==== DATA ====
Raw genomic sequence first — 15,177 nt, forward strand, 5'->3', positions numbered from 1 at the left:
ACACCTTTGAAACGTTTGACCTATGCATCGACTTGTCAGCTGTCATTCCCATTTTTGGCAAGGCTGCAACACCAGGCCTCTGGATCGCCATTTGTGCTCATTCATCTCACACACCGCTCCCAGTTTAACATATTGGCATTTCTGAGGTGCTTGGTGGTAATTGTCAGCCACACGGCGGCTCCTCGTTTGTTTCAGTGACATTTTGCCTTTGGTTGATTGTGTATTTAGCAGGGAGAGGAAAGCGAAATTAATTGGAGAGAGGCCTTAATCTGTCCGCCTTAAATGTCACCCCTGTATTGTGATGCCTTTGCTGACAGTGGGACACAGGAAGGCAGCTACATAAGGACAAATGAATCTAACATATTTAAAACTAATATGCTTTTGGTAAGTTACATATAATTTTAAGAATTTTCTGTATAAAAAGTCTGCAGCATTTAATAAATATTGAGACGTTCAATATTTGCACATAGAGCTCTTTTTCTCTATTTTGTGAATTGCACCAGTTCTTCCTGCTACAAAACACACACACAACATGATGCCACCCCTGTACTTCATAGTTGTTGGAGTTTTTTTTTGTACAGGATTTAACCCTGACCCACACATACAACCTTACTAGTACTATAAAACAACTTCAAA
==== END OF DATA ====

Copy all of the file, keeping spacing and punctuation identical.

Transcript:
Raw genomic sequence first — 15,177 nt, forward strand, 5'->3', positions numbered from 1 at the left:
ACACCTTTGAAACGTTTGACCTATGCATCGACTTGTCAGCTGTCATTCCCATTTTTGGCAAGGCTGCAACACCAGGCCTCTGGATCGCCATTTGTGCTCATTCATCTCACACACCGCTCCCAGTTTAACATATTGGCATTTCTGAGGTGCTTGGTGGTAATTGTCAGCCACACGGCGGCTCCTCGTTTGTTTCAGTGACATTTTGCCTTTGGTTGATTGTGTATTTAGCAGGGAGAGGAAAGCGAAATTAATTGGAGAGAGGCCTTAATCTGTCCGCCTTAAATGTCACCCCTGTATTGTGATGCCTTTGCTGACAGTGGGACACAGGAAGGCAGCTACATAAGGACAAATGAATCTAACATATTTAAAACTAATATGCTTTTGGTAAGTTACATATAATTTTAAGAATTTTCTGTATAAAAAGTCTGCAGCATTTAATAAATATTGAGACGTTCAATATTTGCACATAGAGCTCTTTTTCTCTATTTTGTGAATTGCACCAGTTCTTCCTGCTACAAAACACACACACAACATGATGCCACCCCTGTACTTCATAGTTGTTGGAGTTTTTTTTTGTACAGGATTTAACCCTGACCCACACATACAACCTTACTAGTACTATAAAACAACTTCAAA